The biggest challenges faced in incorporating biomarker testing into the care of persons with lung cancer involve the ability to obtain tissue samples of sufficient size and quality, according to newly released survey findings. Biomarker testing, in which tissue is tested for a given genetic mutation or translocation, can be used to tailor treatment to a person’s specific type of cancer.

Following up on a series of surveys sent in 2011 to lung cancer/oncology nurses and other oncology professionals working with lung cancer patients, Boehringer Ingelheim Pharmaceuticals, Inc. (BIPI), questioned 100 US pulmonologists and 250 US pathologists regarding the use of biomarker testing in the care of persons with lung cancer. Each group was surveyed separately, and BIPI summarized the results in a recent news release.

Nearly half of the pulmonologists surveyed (41%) did not believe they had enough information on what size tissue sample is needed to test for a given mutation. This echoed findings from the 2011 BIPI survey of 95 community oncologists, 42% of whom said they, too, did not have sufficient information about the tissue sample size needed for such testing. According to BIPI, this points to the need for consistent guidelines on the size and quality of tissue needed to perform biomarker testing.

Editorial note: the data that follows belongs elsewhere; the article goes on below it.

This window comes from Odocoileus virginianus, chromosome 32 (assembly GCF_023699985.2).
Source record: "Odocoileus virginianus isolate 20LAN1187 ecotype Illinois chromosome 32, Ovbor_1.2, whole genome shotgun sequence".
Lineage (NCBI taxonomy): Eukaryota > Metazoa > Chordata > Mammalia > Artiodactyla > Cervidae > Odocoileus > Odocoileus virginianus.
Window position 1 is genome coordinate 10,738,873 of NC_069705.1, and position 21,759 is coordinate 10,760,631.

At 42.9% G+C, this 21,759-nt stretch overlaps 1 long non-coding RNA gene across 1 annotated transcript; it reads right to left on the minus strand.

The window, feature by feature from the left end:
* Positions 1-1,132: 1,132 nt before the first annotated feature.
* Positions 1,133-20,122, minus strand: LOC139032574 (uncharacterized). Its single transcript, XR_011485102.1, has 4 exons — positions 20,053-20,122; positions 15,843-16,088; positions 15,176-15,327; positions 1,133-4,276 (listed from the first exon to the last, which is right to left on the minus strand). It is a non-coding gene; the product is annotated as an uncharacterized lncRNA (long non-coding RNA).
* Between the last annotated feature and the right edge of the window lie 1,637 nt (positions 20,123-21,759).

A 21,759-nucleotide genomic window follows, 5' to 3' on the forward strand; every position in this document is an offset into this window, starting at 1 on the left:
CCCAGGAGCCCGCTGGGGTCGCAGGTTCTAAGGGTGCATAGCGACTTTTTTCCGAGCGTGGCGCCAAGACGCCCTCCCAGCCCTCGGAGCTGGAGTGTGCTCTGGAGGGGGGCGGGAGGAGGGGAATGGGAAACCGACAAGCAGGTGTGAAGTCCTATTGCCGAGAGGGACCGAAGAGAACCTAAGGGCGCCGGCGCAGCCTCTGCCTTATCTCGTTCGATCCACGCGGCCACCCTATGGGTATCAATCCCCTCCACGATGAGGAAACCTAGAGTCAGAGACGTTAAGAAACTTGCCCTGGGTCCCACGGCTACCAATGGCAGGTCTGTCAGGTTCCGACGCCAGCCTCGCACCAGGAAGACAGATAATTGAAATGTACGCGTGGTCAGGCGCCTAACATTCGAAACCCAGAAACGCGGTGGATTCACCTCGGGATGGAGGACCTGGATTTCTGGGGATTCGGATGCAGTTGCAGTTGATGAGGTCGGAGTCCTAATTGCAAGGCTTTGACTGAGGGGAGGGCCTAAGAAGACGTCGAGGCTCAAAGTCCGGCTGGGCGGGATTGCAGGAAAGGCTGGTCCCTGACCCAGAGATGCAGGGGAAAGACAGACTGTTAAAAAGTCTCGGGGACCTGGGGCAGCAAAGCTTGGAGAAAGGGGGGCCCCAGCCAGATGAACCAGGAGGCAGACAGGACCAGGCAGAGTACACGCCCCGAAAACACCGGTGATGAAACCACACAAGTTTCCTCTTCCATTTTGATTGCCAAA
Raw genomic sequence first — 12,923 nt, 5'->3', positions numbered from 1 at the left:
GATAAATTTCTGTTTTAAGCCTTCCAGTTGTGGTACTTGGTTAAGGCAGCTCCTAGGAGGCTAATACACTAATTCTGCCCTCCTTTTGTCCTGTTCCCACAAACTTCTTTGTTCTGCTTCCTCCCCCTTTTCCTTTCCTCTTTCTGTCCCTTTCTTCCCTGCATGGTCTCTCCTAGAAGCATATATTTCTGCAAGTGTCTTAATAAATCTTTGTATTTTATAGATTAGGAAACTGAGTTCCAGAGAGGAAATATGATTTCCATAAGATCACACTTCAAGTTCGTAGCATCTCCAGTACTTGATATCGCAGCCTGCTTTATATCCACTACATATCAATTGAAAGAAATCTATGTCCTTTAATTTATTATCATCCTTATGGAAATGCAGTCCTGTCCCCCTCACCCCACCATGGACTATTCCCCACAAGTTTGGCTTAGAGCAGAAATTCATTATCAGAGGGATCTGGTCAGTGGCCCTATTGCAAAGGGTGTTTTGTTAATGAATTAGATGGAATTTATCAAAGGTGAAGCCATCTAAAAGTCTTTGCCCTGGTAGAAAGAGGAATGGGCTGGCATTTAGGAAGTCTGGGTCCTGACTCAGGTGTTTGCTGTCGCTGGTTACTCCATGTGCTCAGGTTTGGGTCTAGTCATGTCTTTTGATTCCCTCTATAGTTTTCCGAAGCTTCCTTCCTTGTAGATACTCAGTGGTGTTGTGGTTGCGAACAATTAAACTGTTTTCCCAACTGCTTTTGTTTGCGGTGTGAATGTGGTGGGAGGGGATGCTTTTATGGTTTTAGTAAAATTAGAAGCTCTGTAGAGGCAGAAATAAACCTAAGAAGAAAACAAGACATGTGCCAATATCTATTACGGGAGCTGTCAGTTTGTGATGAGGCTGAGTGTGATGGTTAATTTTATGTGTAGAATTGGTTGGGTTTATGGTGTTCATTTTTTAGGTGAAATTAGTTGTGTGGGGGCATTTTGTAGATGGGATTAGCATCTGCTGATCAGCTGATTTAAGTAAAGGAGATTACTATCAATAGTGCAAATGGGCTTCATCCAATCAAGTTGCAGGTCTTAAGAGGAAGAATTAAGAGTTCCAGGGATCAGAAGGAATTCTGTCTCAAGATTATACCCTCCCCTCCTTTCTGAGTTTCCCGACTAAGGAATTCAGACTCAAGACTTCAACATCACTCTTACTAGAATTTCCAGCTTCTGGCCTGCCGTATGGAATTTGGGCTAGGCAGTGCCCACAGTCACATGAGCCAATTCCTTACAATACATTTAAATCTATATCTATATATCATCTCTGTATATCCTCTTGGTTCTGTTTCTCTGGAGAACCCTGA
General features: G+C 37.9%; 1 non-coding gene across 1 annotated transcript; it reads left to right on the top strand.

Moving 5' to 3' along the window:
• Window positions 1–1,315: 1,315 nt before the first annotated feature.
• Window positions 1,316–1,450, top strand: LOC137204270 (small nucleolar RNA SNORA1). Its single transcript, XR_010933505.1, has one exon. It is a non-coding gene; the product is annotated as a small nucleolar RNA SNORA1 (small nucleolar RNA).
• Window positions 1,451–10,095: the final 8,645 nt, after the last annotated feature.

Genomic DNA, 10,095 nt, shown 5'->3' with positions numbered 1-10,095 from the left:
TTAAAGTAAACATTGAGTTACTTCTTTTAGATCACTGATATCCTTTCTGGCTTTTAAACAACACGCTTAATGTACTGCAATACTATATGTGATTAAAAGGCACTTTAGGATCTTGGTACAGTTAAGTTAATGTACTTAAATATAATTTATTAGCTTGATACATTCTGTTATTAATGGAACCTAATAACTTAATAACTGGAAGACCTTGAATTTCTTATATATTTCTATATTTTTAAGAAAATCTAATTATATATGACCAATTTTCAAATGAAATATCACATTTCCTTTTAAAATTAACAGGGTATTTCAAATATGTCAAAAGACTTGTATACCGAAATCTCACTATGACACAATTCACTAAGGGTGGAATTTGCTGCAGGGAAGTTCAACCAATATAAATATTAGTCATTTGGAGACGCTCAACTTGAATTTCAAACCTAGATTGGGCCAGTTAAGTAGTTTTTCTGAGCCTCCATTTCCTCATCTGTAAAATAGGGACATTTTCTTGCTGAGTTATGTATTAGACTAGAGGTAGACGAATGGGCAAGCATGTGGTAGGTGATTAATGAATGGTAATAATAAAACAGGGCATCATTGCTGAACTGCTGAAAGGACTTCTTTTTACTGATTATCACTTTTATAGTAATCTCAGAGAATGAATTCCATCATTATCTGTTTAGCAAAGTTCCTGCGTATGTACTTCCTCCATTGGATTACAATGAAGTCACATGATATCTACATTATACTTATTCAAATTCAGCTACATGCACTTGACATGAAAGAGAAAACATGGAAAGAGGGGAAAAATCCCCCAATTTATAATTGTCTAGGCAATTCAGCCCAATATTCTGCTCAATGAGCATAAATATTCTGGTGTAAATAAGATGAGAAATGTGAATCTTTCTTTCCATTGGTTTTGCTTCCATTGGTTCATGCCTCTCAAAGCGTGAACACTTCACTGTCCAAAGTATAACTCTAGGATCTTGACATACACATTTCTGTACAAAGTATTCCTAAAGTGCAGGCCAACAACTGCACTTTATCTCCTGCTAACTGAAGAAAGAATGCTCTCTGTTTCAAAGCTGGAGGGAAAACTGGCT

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The two new surveys also uncovered differences in preferred tissue-acquisition methods between the groups. Whereas 51% of the responding pulmonologists believed that endoscope biopsy yields the most appropriate balance between quantity and quality of tissue and risk to the patient, only 15% of pathologists agreed with that opinion.

Fine-needle biopsy was deemed the best method for obtaining tissue samples by 33% of pulmonologists but by only 10% of pathologists. Core biopsy was lauded as the most appropriate method by 63% of pathologists and 44% of pulmonologists.

The respondents were also queried about their adoption of reflex, or automatic, testing, in which tissue samples are tested for biomarkers immediately after a diagnosis of non-small cell lung cancer is made. Reflex testing enables oncologists to receive the results at the patient’s first visit so that the most appropriate treatment can be initiated as early as possible. Almost halfof the pulmonologists (43%) and one-third of the pathologists (33%) indicated that they have implemented reflex testing in their practice.

Most of the pulmonologists and pathologists (85% and 92%, respectively), reported consulting with oncologists. Both groups have increased discussions with multidisciplinary teams over the past 5 years, as noted by 65% of pulmonologists and 57% of pathologists.